Retired Judges Welcome Landmark Integrity Bill, but Public Interest & Hearings Require Protection
The Federal Government’s tabling of legislation to establish a National Anti-Corruption Commission (NACC) has been welcomed by the Australia Institute’s National Integrity Committee of Former Judges. However, they warn that the exceptionally restrictive prerequisite for public hearings would undermine the public interest without further amendments to the Bill.
“The overwhelming majority of Australians have shown support for a strong integrity commission at the national level, and we welcome today’s announcement that legislation has been drafted and will now be presented to the Parliament,” said The Hon Margaret White AO, former judge of the Queensland Supreme Court of Appeal.
“The National Integrity Committee has been advocating for a national integrity commission since 2017. This legislation is long overdue, and the establishment of a strong independent Commission will help restore trust in government and our democracy,” said The Hon Stephen Charles AO KC, former judge of the Victorian Supreme Court of Appeal.
“The National Integrity Committee has been deeply involved in establishing the basic principles necessary for the design of a successful and effective integrity commission,” said Mr Charles.
“This legislation provides for a Commission, independent of government, with broad powers and the ability to receive referrals from the public and hold public hearings. However, we have always emphasised the importance of public hearings and will consider further how the draft legislation deals with these,” said The Hon David Harper AM KC, former judge Victorian Supreme Court of Appeal.
“The draft legislation released today is a vital step towards improving integrity in the public sector,” concluded Mr Harper.
Quotes from Bill Browne, Democracy & Accountability Program Director at the Australia Institute:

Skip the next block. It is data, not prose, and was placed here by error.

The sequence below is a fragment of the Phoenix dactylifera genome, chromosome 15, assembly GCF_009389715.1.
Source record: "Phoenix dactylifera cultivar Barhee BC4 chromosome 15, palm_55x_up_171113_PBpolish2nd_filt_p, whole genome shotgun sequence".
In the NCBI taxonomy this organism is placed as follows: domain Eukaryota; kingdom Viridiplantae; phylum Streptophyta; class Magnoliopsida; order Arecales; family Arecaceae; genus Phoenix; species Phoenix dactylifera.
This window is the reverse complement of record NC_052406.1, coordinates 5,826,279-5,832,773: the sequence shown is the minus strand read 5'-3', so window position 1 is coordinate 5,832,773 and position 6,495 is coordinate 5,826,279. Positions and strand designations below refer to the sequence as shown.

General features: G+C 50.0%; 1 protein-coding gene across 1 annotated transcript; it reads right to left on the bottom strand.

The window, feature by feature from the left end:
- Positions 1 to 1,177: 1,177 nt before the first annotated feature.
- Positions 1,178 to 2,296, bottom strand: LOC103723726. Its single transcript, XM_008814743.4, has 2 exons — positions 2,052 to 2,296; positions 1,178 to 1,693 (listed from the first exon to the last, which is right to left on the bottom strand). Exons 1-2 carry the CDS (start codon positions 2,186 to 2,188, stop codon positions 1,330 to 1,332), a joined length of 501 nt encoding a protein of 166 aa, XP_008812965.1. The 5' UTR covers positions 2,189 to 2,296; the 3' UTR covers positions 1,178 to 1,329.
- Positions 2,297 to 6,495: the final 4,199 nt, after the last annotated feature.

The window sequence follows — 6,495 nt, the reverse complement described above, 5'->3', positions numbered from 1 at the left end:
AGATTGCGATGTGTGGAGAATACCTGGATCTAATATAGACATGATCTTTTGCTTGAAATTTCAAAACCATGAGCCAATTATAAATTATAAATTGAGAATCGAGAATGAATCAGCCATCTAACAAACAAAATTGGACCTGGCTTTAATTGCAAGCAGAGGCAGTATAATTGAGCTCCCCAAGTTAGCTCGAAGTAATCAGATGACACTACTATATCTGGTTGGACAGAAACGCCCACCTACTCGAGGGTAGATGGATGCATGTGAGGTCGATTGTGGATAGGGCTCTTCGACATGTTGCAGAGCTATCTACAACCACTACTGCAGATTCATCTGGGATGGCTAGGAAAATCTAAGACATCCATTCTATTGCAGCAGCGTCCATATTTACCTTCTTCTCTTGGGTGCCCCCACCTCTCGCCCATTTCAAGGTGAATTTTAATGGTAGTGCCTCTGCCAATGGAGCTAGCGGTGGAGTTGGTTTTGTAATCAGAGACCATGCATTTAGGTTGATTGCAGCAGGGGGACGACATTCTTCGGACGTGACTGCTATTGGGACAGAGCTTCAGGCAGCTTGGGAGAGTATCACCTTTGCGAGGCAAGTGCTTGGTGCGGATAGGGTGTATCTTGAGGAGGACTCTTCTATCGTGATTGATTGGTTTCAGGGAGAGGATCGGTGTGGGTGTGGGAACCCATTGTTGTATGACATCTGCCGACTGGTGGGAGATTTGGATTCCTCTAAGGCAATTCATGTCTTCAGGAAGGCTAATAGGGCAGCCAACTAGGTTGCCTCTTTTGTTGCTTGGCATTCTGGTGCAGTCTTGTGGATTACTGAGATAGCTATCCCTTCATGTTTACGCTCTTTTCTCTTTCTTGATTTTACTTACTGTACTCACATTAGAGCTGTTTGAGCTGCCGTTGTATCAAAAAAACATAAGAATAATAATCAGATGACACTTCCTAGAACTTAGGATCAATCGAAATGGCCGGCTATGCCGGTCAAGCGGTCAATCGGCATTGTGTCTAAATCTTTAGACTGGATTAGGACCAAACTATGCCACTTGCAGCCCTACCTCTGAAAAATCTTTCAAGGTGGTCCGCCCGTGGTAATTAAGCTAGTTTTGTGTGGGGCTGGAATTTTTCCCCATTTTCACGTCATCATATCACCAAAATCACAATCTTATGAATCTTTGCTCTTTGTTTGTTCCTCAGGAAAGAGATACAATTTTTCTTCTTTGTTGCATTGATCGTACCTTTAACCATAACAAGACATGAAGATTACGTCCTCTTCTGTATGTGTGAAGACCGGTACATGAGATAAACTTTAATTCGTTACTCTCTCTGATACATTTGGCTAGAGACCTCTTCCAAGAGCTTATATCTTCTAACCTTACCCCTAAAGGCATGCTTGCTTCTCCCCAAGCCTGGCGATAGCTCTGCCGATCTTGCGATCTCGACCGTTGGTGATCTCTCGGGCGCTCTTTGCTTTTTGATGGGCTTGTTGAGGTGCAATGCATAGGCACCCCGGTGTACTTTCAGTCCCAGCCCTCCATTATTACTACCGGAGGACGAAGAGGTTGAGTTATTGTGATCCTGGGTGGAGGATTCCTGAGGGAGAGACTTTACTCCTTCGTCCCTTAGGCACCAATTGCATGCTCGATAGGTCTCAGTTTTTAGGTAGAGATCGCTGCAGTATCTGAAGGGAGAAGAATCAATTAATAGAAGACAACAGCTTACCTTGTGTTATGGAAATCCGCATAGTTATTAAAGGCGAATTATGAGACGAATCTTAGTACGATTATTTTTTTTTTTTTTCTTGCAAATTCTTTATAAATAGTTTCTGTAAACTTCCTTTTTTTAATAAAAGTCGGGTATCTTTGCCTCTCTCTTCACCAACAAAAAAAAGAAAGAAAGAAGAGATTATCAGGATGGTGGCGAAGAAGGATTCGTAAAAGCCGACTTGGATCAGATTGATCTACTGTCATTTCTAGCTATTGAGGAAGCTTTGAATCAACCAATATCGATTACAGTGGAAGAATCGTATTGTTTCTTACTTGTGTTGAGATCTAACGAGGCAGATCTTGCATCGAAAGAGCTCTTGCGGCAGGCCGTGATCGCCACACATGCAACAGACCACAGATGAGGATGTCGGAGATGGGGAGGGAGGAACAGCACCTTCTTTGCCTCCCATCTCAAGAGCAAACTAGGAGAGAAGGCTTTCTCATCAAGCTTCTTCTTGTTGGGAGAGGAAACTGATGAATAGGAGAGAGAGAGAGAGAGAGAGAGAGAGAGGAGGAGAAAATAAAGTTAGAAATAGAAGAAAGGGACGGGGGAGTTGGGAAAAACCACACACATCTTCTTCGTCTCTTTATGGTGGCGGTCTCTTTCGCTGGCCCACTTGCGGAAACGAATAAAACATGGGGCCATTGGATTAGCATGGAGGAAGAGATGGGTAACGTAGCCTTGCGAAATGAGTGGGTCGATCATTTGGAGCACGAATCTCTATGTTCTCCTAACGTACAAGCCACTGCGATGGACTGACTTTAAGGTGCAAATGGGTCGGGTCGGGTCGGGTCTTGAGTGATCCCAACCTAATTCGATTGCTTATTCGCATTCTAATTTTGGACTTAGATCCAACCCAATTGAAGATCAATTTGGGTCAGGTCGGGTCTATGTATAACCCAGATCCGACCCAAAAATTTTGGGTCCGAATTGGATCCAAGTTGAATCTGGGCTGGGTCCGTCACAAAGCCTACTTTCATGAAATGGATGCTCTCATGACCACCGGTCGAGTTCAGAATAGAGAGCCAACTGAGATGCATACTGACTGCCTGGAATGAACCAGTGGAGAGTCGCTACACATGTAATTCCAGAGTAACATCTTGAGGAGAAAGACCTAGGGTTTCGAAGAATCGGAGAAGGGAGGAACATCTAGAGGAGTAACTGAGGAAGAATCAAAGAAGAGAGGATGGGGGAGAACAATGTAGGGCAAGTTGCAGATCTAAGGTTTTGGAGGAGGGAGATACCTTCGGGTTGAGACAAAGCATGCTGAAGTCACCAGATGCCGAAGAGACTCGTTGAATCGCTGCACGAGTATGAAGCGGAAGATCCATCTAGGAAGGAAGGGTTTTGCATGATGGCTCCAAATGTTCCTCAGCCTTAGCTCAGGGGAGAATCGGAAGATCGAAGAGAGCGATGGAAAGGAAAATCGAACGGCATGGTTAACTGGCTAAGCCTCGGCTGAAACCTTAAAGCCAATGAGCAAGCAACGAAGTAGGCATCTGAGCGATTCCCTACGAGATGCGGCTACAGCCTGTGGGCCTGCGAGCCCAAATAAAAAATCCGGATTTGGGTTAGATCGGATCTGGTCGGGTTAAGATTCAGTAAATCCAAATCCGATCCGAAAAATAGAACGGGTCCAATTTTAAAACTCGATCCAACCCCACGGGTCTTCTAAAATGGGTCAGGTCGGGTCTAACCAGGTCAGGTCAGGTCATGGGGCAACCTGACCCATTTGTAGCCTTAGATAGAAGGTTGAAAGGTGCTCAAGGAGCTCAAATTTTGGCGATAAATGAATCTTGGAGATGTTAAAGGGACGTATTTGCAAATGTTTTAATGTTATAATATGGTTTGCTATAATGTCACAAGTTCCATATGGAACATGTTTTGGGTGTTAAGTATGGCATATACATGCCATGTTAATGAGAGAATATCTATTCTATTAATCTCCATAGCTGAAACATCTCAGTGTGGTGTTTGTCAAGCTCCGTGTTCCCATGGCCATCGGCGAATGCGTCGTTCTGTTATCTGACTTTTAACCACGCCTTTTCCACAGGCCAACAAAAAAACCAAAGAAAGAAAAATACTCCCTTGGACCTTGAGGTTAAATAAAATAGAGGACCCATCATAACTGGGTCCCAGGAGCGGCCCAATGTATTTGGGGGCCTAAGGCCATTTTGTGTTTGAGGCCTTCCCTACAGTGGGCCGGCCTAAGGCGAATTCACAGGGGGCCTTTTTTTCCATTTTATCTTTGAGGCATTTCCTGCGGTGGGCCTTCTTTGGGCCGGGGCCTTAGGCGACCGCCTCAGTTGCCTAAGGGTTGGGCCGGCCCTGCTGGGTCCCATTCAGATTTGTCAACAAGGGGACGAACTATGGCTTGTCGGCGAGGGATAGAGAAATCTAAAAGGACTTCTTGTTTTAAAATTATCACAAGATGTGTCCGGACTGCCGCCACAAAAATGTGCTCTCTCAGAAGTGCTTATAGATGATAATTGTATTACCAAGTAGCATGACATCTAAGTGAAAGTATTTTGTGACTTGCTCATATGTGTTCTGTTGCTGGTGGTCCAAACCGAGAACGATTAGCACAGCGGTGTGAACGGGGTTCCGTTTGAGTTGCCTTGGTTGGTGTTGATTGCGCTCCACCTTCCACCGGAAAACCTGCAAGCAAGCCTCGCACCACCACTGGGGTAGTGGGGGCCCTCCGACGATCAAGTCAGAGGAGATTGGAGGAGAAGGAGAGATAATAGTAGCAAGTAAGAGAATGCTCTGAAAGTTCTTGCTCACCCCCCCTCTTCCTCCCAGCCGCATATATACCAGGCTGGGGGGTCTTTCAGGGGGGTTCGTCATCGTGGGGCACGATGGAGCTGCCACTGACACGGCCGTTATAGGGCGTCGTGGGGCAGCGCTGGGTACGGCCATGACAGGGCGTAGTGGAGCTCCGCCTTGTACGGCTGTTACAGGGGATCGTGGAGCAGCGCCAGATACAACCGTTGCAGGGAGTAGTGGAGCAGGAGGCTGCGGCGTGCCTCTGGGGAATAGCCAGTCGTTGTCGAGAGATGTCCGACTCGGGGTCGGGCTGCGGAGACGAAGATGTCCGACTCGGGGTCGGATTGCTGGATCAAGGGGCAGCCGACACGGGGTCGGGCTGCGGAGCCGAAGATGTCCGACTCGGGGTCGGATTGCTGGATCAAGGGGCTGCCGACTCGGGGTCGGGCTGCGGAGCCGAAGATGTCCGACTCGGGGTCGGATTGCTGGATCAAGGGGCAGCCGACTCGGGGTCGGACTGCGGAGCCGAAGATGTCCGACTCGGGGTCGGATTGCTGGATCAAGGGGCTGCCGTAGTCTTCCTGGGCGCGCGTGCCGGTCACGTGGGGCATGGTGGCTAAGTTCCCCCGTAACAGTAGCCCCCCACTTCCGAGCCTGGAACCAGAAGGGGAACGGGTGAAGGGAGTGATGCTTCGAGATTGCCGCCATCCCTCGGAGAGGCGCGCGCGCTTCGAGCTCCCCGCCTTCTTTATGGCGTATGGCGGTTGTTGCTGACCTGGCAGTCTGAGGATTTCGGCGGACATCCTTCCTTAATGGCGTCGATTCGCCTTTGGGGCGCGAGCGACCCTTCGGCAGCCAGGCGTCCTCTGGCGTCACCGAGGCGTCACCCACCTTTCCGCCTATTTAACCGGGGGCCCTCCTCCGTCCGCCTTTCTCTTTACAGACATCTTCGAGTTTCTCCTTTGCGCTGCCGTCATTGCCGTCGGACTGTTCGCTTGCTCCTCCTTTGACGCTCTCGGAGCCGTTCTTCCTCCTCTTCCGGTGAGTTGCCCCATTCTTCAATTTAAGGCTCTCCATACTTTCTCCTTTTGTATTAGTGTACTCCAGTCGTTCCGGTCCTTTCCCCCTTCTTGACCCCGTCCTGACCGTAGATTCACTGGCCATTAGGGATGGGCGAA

“We welcome this legislation to establish a National Anti-Corruption Commission, which fills a big gap in Australia’s federal integrity system.
“This Bill is a strong start in restoring trust in our democracy.
“However, there are concerns that the threshold for holding public hearings is unreasonably high. Public hearings should be permitted when they are in the public interest. An additional hurdle that there must be “exceptional circumstances” is too restrictive.
“The Parliament could amend the draft laws to protect the public’s right to know and deliver a Commission with all the powers it needs to uncover potential corruption.
“This legislation is a long time coming – our research has shown popular support for this overdue reform since 2016. The Attorney-General should be congratulated for tabling legislation in Parliament so swiftly after taking office in May,” concluded Mr Browne.
The National Integrity Committee, auspiced by the Australia Institute, are a group of retired judges who have been advocating for a National Integrity Commission since 2017. Members:
The Hon Mary Gaudron KC, former judge of the High Court of Australia; The Hon Stephen Charles AO KC, former judge of the Victorian Court of Appeal; The Hon David Harper AM KC, former judge Victorian Court of Appeal; The Hon Paul Stein AM KC, former judge of the NSW Court of Appeal, former President of the Anti-Discrimination Board; The Hon Anthony Whealy KC, former judge of the NSW Court of Appeal; The Hon Margaret White AO, former judge of the Queensland Court of Appeal; The Hon Carmel McLure AC KC, former President of the Western Australian Court of Appeal.
Tanya Martin Office Manager
Jake Wishart Senior Media Adviser